Lower energy profits from unconventional oil inevitably show up in the financials of oil companies. Between 1998 and 2005, the industry invested $1.5 trillion in exploration and production, and this investment yielded 8.6 million barrels per day in additional world oil production. But between 2005 and 2013, the industry spent $4 trillion on exploration and production, yet this more-than-doubled investment produced only 4 mb/d in added production.
It gets worse: All net new production during the 2005-13 period came from unconventional sources; of the $4 trillion spent, it took $350 billion to achieve a bump in production. Subtracting unconventionals from the total, world oil production actually fell by about a million barrels a day during these years. That means the oil industry spent over $3.5 trillion to achieve a decline in overall conventional production.
Last year was one of the worst ever for new discoveries, and companies are cutting exploration budgets. “It is becoming increasingly difficult to find new oil and gas, and in particular new oil,” Tim Dodson, the exploration chief of Statoil, the world’s top conventional explorer, recently told Reuters. “The discoveries tend to be somewhat smaller, more complex, more remote, so it is very difficult to see a reversal of that trend…. The industry at large will probably struggle going forward with reserve replacement.”
While America’s current gross oil production numbers appear rosy, from an energy accounting perspective the figures are frightening: Energy profit margins are declining fast.
The costs of oil exploration and production are currently rising at about 10.9 percent per year, according to Steve Kopits of the energy analytics firm Douglas-Westwood. This is squeezing the industry’s profit margins, since it’s getting ever harder to pass these costs on to consumers.
In 2010, The Economist magazine discussed rising costs of energy production, musing that “the direction of change seems clear. If the world were a giant company, its return on capital would be falling.”
Tim Morgan, formerly of the London-based brokerage Tullett Prebon (whose customers consist primarily of investment banks), explored the average Energy Return on Energy Investment (EROEI) of global energy sources in one of his company’s Strategy Insights reports, noting: “For 2020, our projected EROEI (of 11.5:1) [would] mean that the share of GDP absorbed by energy costs would have escalated to about 9.6 percent from around 6.7 percent today. Our projections further suggest that energy costs could absorb almost 15 percent of GDP (at an EROEI of 7.7:1) by 2030…. [T]he critical relationship between energy production and the energy cost of extraction is now deteriorating so rapidly that the economy as we have known it for more than two centuries is beginning to unravel.”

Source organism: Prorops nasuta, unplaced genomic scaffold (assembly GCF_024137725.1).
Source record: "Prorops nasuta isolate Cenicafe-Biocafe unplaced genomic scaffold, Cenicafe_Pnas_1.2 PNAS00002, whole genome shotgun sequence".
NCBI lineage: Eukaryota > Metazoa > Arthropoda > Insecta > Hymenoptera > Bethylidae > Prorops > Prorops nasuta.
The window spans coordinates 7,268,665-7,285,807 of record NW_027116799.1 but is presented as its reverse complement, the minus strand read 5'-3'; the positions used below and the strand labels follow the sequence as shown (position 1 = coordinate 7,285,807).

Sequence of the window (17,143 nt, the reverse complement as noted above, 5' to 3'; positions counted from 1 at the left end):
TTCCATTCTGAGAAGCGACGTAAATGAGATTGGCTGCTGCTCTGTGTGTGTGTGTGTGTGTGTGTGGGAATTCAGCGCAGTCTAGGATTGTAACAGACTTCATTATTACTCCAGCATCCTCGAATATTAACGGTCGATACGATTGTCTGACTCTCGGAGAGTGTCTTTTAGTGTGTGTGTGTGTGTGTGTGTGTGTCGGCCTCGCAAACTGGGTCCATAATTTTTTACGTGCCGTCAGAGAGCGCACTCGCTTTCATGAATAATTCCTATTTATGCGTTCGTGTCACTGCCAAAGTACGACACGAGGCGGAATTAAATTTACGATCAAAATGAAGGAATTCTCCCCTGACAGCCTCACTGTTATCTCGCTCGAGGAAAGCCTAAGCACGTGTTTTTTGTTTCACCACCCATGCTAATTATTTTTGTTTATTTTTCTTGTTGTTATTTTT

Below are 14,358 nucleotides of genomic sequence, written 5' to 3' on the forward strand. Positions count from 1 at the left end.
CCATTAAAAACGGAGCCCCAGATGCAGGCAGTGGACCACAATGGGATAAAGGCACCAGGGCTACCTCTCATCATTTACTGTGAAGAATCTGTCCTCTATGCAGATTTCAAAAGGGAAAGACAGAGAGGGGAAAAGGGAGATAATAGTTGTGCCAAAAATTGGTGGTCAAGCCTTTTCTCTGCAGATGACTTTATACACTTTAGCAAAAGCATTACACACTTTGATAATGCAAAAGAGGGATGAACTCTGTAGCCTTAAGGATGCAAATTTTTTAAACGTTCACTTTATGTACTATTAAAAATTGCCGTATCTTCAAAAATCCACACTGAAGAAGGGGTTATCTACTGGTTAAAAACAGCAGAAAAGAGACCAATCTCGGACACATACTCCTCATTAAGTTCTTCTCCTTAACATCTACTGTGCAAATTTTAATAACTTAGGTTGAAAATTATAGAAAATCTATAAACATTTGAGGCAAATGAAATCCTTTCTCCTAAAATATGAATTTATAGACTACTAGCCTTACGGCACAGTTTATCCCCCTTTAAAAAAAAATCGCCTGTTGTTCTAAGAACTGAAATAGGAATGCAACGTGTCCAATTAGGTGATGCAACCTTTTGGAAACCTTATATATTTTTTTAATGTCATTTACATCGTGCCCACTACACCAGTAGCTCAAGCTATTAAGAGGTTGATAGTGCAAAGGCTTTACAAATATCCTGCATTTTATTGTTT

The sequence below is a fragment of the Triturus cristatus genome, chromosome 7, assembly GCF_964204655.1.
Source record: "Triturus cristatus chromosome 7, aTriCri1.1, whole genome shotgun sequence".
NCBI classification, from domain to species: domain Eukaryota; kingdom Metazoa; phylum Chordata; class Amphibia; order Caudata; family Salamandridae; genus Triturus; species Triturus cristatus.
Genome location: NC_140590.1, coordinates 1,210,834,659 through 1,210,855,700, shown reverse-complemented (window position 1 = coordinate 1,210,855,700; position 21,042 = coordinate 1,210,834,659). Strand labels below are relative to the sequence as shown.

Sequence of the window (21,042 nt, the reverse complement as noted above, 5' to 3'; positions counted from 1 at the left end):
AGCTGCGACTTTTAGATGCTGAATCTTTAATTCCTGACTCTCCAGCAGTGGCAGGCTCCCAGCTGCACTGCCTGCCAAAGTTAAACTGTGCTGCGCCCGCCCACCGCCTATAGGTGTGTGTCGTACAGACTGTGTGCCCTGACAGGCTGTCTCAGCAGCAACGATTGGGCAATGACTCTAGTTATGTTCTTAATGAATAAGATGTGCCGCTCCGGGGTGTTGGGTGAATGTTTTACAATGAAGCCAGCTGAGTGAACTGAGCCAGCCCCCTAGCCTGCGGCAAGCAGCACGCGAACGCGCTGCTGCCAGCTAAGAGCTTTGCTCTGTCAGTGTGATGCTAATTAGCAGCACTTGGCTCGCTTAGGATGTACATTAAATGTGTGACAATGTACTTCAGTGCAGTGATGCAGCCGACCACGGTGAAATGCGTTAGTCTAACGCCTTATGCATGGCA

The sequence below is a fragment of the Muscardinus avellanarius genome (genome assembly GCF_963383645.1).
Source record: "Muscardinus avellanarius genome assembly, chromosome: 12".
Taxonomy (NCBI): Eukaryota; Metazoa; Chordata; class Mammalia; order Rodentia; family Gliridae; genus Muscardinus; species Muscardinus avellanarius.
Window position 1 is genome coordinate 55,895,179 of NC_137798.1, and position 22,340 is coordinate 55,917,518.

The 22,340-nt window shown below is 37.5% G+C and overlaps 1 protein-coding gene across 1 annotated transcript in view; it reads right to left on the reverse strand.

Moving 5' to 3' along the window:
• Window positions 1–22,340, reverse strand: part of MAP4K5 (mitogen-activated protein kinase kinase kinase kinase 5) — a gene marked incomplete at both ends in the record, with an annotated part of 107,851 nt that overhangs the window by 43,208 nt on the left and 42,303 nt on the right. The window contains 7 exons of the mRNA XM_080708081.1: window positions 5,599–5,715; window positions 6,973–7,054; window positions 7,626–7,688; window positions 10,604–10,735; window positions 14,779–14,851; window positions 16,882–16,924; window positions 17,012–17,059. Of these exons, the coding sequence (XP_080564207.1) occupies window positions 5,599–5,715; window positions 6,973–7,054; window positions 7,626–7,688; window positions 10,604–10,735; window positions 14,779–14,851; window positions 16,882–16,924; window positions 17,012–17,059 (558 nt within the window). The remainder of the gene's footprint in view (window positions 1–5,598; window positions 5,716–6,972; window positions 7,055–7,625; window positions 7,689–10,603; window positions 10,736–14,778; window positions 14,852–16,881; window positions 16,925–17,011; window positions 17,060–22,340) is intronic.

From an energy accounting perspective, the situation is in one respect actually worst in North America—which is deeply ironic: It’s here that production has grown most in the past five years, and it’s here that the industry is most boastful of its achievements. Yet the average energy profit ratio for U.S. oil production has fallen from 100:1 to 10:1, and the downward trend is accelerating as more and more oil comes from unconventional sources.
These profit ratios might be spectacular in the financial world, but in energy terms this is alarming. Everything we do in industrial societies—education, health care, research, manufacturing, transportation—requires energy. Unless our investment of energy in producing more energy yields an average profit ratio of roughly 10:1 or more, it may not be possible to maintain an industrial (as opposed to an agrarian) mode of societal organization over the long run.
A barrier stops oil coming ashore on June 5, 2010, in Grand Isle, Louisiana, after the Deepwater Horizon oil spill. (Photo: Katherine Welles/Shutterstock)